Alan Kendallon Playing with the Bee Gees

After his band Toe Fat got off the road opening for Derek & the Dominos in the early ’70s, Alan Kendall needed a gig. He got a call to audition for a reformed Bee Gees. He got the job, and played with the Brothers Gibb until the death of Maurice in 2003.

“When I got to the audition,” says Kendall, “I had spent several days working on the material and was quite well prepared, but I was not prepared for what I heard next. Barry counted off a song and off we went. When the three of them started singing harmony together, I couldn’t believe how incredible it sounded. I was absolutely gob smacked by the sound of their voices. I had never heard anything like it and knew at that instant that I had to be part of it. After running through about three songs, they all agreed that it sounded better than the old band. They said, ‘See you tomorrow,’ and drove off in their respective Rolls Royces and Bentleys. That was it, and to this day I have never been told that I got the job.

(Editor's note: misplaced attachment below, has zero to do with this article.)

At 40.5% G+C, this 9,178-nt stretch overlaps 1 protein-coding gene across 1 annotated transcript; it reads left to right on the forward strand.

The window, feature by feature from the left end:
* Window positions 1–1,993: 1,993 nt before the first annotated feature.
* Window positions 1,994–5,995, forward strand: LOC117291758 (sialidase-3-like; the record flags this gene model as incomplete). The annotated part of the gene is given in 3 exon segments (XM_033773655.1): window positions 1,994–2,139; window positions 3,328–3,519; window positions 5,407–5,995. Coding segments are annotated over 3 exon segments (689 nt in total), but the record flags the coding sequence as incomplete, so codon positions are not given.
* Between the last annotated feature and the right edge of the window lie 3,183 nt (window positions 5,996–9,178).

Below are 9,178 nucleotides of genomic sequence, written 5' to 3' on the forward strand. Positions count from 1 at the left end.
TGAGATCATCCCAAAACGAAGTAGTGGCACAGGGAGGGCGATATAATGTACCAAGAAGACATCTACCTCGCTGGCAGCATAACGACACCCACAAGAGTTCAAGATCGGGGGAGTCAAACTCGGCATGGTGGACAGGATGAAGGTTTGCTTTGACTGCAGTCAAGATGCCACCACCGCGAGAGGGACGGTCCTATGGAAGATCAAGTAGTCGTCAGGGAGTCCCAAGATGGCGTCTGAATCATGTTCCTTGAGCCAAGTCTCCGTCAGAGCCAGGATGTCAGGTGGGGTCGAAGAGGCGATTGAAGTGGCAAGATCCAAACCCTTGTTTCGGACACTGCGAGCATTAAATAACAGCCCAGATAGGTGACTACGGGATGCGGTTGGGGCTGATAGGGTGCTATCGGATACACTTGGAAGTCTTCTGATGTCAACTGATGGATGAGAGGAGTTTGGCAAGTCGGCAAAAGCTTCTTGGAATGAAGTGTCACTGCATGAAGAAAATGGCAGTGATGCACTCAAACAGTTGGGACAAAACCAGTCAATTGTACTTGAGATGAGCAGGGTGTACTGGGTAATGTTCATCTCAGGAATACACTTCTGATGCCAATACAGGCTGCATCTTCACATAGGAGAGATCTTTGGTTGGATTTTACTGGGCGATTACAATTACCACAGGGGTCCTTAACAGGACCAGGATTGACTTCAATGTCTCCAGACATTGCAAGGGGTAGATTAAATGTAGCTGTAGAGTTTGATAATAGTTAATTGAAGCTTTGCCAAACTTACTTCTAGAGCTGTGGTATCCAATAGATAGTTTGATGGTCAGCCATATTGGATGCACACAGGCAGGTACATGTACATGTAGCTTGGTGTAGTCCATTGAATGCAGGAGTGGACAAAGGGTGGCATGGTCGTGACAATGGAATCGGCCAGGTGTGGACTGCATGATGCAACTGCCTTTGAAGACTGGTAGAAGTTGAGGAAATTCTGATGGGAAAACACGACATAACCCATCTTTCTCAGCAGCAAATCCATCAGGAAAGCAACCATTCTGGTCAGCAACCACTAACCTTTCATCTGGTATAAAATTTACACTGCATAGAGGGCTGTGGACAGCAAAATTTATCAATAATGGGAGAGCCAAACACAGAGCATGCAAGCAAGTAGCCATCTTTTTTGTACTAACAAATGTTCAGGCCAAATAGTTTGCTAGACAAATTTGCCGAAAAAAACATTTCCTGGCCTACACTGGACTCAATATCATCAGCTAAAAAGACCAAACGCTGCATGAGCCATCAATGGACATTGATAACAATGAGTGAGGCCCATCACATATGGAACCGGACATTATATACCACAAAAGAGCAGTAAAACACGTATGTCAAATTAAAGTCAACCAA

“I played on all the records and live gigs, as well as TV stuff. That is me playing the ‘Stayin’ Alive’ lick, although several people lay claim to coming up with it. Dennis Bryon, the drummer on those sessions, says it was me, Maurice used to say it was him, and my recollection is extremely hazy due to my drug and alcohol abuse. At the time they wrote ‘Stayin’ Alive,’ we were mixing a live album at the Chateaux, in France. Their manager, Robert Stigwood, flew in and explained that he had the rights to a movie about Saturday night in New York, and asked them to write some songs for it. To be honest, though, none of us thought the film would do much.

“The best part of the gig was playing with three superbly talented and gifted songwriters and singers for all those years. Getting to play amazing shows all over the world with fantastic musicians, and laughing our asses off most of the time. They were three very, very funny dudes.”
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